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Thursday, June 30, 2016
YLS Team Sweeps Awards at French-language Moot Court Competition
Yale Law School sent a team of students in May 2016 to compete in the Charles Rousseau International Law Moot Court Competition (Concours de procès simulé en droit international Charles-Rousseau), the premier French-language moot court competition in public international law. The competition brought teams from 26 universities to Varadero, Cuba to litigate a fictional dispute before the International Court of Justice. The YLS team, entering the competition for the first time, was the only team from the United States, and one of the few teams from a non-francophone country or region.
The YLS team received the highest score for their oral pleadings, the fourth highest score for their written memorials, and the second highest overall score of the 26 teams. As a result, the YLS team received more awards than any other team at the competition. Over the course of the competition, the team emerged victorious in oral arguments against Université d’Ottawa (Canada), Université des Lagunes (Côté d’Ivoire), Université du Maine (France), and Université libre de Bruxelles (Belgium).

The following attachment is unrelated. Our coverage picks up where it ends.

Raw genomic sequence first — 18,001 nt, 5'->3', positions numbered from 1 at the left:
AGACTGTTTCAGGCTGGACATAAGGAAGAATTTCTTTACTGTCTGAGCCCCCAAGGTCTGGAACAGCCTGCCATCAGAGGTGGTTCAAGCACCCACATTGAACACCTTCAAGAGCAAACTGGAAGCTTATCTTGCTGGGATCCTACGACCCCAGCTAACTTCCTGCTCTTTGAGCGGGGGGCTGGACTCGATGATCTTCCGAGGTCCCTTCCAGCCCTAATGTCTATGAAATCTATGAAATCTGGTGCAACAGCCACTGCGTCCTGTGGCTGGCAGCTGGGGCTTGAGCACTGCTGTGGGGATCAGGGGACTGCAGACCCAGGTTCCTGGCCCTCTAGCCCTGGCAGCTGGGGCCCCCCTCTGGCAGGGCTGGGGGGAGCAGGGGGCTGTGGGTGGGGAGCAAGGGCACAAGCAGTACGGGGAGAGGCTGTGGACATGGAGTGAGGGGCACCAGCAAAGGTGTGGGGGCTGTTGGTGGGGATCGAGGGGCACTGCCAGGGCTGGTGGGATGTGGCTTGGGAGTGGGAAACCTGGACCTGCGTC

Most impressively, all four members of the YLS team received individual oralist awards for placing among the top 10 out of the 98 mostly native French-speaking participants. Tal Eisenzweig ’17 placed tenth, Scout Katovich ’17 placed seventh, Lexie Perloff-Giles ’17 placed third, and Peter Tzeng ’16 received the Jacques-Yvan Morin Prize for placing first. The YLS team was the only team that had all four members place among the top 10 oralists, and they were the only non-native French-speaking participants who received individual oralist awards. In addition to the individual awards, the team received an award for their written memorials, as well as an award for being the strongest new team at the competition.
The YLS team had been preparing for the competition since last October. “It was an immense challenge to learn international law, conduct legal research, write persuasive memorials, and deliver oral arguments in French,” remarked Tzeng, who put the team together in the fall and served as the coach. “Yet with the help of professors, alumni, classmates, and many others, the team managed to rise up to the challenge.”